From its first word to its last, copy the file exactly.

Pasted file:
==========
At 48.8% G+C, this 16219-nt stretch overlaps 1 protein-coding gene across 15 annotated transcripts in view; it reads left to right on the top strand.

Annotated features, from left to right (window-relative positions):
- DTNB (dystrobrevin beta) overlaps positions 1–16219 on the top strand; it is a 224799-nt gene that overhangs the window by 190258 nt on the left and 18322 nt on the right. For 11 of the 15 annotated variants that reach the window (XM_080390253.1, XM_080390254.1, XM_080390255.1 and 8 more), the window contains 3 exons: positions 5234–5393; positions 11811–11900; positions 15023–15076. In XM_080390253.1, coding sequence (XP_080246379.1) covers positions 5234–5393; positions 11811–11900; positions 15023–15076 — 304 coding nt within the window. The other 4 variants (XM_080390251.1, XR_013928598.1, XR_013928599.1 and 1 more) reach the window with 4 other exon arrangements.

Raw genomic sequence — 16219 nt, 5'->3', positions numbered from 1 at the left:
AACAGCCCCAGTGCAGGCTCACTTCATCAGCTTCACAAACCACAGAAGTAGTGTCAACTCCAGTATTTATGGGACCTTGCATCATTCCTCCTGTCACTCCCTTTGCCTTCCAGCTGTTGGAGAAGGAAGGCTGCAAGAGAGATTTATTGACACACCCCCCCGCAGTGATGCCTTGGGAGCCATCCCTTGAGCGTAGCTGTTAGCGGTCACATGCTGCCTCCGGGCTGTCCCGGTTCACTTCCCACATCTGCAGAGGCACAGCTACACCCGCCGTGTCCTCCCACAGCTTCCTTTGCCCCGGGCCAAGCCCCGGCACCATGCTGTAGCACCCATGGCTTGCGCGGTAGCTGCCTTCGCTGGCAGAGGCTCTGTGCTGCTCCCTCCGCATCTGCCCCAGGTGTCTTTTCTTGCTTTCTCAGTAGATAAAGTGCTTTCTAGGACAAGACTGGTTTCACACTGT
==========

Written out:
At 48.8% G+C, this 16219-nt stretch overlaps 1 protein-coding gene across 15 annotated transcripts in view; it reads left to right on the top strand.

Annotated features, from left to right (window-relative positions):
- DTNB (dystrobrevin beta) overlaps positions 1–16219 on the top strand; it is a 224799-nt gene that overhangs the window by 190258 nt on the left and 18322 nt on the right. For 11 of the 15 annotated variants that reach the window (XM_080390253.1, XM_080390254.1, XM_080390255.1 and 8 more), the window contains 3 exons: positions 5234–5393; positions 11811–11900; positions 15023–15076. In XM_080390253.1, coding sequence (XP_080246379.1) covers positions 5234–5393; positions 11811–11900; positions 15023–15076 — 304 coding nt within the window. The other 4 variants (XM_080390251.1, XR_013928598.1, XR_013928599.1 and 1 more) reach the window with 4 other exon arrangements.

Raw genomic sequence — 16219 nt, 5'->3', positions numbered from 1 at the left:
AACAGCCCCAGTGCAGGCTCACTTCATCAGCTTCACAAACCACAGAAGTAGTGTCAACTCCAGTATTTATGGGACCTTGCATCATTCCTCCTGTCACTCCCTTTGCCTTCCAGCTGTTGGAGAAGGAAGGCTGCAAGAGAGATTTATTGACACACCCCCCCGCAGTGATGCCTTGGGAGCCATCCCTTGAGCGTAGCTGTTAGCGGTCACATGCTGCCTCCGGGCTGTCCCGGTTCACTTCCCACATCTGCAGAGGCACAGCTACACCCGCCGTGTCCTCCCACAGCTTCCTTTGCCCCGGGCCAAGCCCCGGCACCATGCTGTAGCACCCATGGCTTGCGCGGTAGCTGCCTTCGCTGGCAGAGGCTCTGTGCTGCTCCCTCCGCATCTGCCCCAGGTGTCTTTTCTTGCTTTCTCAGTAGATAAAGTGCTTTCTAGGACAAGACTGGTTTCACACTGT